How this applies to financial services is outlined below. The important point is to realise that internet technologies in particular provide a means by which the supply chain can be extended into the buy-side and the sell-side.
It is not a new idea for competing entities to work together in areas of common interest. What is new is the means by which this can be achieved. The Internet has removed geographical barriers and made the world a much smaller place. The consumer is no longer bound by the fact that there is only one bookstore in town as there are many more available a mouse-click away. In the same way, commercial enterprises can trade with buyers and sellers all over the world providing they have implemented the technology to do so. This is the true advantage of e-business and no amount of hype and buzz will make it any clearer.

A marketplace is an electronic version of the stock exchange. A vertical marketplace is roughly equivalent to, for instance, the LIFFE exchange in the UK. It brings buyers and sellers together in one virtual location and makes the process of trading easier as well as enabling market forces to balance supply and demand and regulate price. The automotive industry in Europe has developed such a marketplace which allows them to form a large purchasing group and to carry out online transactions with their suppliers.
Suppliers who also integrate their systems into the marketplace will benefit from being able to deliver quicker (competitive advantage) and to automate the sales order, inventory management, production, invoicing and payment processes between them and their buyers (the automotive companies).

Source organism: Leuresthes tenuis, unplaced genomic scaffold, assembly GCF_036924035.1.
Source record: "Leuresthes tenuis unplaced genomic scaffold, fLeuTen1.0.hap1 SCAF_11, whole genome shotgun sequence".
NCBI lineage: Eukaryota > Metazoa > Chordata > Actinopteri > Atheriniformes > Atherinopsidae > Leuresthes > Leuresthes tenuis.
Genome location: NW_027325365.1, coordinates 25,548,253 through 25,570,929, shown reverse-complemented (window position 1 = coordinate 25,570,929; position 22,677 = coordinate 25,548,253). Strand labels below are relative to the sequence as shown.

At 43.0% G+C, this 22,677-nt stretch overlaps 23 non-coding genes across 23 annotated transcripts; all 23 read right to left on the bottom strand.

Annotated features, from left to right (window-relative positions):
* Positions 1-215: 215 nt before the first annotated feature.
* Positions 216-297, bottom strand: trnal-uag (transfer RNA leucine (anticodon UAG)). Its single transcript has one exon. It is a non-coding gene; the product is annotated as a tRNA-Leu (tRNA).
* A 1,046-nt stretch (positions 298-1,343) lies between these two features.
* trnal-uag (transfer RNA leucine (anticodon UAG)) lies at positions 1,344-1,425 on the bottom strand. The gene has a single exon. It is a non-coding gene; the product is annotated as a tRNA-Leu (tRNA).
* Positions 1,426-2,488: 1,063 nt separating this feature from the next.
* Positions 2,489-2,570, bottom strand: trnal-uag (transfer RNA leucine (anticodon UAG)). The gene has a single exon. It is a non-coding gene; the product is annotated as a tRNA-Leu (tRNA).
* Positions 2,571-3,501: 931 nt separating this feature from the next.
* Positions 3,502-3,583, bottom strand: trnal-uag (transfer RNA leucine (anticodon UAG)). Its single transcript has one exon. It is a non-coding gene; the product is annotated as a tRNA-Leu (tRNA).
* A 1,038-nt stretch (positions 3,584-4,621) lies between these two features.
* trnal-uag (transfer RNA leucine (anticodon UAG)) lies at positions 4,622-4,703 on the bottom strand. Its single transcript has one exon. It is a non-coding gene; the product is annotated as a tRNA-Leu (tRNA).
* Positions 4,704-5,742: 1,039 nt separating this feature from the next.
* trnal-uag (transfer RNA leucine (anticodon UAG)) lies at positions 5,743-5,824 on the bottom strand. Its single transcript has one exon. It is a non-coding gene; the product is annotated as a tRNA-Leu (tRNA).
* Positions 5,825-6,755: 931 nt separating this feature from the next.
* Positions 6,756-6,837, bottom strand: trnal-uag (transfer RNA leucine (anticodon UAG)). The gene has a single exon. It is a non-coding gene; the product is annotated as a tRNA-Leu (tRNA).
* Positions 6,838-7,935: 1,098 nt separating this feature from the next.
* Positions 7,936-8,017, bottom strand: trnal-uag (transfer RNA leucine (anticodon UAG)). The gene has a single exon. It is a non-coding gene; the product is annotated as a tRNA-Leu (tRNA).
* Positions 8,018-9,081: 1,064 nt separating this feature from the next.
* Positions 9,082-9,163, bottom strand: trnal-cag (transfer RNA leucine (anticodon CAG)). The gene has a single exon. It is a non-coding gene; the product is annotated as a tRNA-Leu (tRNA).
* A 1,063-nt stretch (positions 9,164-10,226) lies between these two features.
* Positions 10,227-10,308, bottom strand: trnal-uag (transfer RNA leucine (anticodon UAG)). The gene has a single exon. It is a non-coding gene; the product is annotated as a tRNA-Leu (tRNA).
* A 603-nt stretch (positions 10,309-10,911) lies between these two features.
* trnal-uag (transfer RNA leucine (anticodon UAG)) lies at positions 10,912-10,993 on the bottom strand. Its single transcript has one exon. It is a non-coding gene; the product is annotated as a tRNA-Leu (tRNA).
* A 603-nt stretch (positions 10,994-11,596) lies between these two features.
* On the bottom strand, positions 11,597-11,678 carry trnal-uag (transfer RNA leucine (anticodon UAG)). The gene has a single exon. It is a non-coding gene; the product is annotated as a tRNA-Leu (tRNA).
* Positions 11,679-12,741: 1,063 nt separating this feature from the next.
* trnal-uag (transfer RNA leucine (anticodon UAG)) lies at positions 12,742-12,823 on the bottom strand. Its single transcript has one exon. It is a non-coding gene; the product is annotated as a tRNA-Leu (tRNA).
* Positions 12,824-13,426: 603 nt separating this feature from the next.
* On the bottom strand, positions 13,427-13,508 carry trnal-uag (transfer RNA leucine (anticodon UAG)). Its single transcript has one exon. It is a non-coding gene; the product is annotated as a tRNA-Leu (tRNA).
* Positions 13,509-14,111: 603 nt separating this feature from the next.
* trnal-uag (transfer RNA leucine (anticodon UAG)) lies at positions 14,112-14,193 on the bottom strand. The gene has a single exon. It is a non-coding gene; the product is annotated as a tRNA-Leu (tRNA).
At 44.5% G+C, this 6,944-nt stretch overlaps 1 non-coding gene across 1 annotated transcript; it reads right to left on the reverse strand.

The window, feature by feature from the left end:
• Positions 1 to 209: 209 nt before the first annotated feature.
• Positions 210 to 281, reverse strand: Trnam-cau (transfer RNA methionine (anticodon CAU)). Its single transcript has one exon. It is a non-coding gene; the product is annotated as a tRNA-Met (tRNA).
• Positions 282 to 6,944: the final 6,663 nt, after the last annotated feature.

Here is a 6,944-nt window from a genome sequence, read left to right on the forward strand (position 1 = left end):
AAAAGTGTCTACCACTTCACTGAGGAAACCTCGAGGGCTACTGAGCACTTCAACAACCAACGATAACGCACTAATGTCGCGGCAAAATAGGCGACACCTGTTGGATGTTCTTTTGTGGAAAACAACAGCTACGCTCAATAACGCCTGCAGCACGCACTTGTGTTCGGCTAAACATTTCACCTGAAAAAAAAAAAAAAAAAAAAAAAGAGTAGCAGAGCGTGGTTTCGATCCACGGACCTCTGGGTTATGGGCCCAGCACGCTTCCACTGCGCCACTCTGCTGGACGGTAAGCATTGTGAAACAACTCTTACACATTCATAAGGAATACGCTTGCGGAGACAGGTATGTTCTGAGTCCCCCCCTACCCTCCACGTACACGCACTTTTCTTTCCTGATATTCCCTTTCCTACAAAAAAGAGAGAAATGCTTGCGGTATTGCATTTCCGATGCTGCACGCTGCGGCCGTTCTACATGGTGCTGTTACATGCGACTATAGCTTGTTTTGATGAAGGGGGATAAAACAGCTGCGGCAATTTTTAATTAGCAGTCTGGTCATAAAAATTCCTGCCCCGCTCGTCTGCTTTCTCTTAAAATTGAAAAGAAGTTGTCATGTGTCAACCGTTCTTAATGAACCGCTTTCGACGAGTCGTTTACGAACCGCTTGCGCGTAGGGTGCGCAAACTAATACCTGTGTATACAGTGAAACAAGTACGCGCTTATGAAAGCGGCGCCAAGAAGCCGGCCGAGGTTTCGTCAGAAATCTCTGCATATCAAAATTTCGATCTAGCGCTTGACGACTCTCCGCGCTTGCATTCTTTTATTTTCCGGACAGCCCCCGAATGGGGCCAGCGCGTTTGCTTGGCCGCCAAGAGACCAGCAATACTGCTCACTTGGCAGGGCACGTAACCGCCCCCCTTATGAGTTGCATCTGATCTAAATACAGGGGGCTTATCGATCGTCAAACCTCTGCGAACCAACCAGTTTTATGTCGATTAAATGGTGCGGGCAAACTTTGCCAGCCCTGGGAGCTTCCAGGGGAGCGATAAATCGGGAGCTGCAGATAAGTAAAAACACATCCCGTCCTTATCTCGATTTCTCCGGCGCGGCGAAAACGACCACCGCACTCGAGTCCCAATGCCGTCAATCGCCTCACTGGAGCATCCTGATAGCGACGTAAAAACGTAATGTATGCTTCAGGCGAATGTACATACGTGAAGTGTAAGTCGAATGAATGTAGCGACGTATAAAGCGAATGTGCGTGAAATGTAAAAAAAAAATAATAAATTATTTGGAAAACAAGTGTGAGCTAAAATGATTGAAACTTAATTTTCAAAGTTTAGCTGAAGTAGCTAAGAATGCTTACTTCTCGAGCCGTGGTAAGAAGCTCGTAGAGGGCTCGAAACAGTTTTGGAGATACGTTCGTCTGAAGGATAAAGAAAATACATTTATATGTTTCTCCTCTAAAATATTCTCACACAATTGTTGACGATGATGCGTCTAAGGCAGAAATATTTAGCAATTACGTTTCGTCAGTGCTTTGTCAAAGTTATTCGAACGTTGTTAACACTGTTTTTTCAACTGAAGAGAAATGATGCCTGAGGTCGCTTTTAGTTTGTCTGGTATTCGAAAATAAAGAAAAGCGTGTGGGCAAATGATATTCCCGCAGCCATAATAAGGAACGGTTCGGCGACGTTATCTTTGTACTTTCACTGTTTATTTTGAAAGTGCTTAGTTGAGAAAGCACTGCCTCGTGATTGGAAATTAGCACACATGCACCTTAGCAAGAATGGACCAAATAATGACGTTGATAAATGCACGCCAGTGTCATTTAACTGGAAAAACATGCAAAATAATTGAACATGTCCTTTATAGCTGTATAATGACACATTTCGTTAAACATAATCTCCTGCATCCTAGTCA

Many financial institutions have an ERP system of one type or another, the most common being SAP. But few have considered extending the functionality of the system outside of their enterprise to link in to the supply chains of other companies (even competitors), reduce costs, increase turnaround times and improve profitability. This is the meaning of collaborative commerce and it is something which the sector has yet to catch on to.
Customer relationship management is an area ripe for exploitation in financial services. If it is applicable to any industry, then this is surely it. CRM aims to improve customer acquisition, retention, loyalty and profitability by harnessing customer contact information and sharing this across the enterprise. The fundamental aim is to provide enhanced customer service and thereby generate higher revenues over longer periods of time. Again this can be enabled with existing ERP systems such as SAP so investment may not be as high as might be imagined.
A recent survey of call centres in Europe highlighted the fact that despite 87 percent saying that customer retention has a high priority, 44 percent do not prioritise incoming calls. In other words, the most valuable customers join the same queue as loss-making customers - this lack of personalised service is both unnecessary and is increasingly disliked by customers.

Business Intelligence
Sometimes seen as an oxymoron, this technology aims to achieve the holy grail of the management cockpit, where key performance indicators and balanced scorecard techniques can be seen and used at a glance to control the strategic, and indeed tactical, movements of the organisation. By drawing on many sources of information and amalgamating them into a single source, this provides the perfect complement to CRM as a means of understanding what the market wants and what to do to provide it.
By digging beneath the layers of spin and buzz, it is possible to apply technology to your strategic advantage. While nobody doubts that the required investment can be high to achieve true benefits, not investing could be your downfall.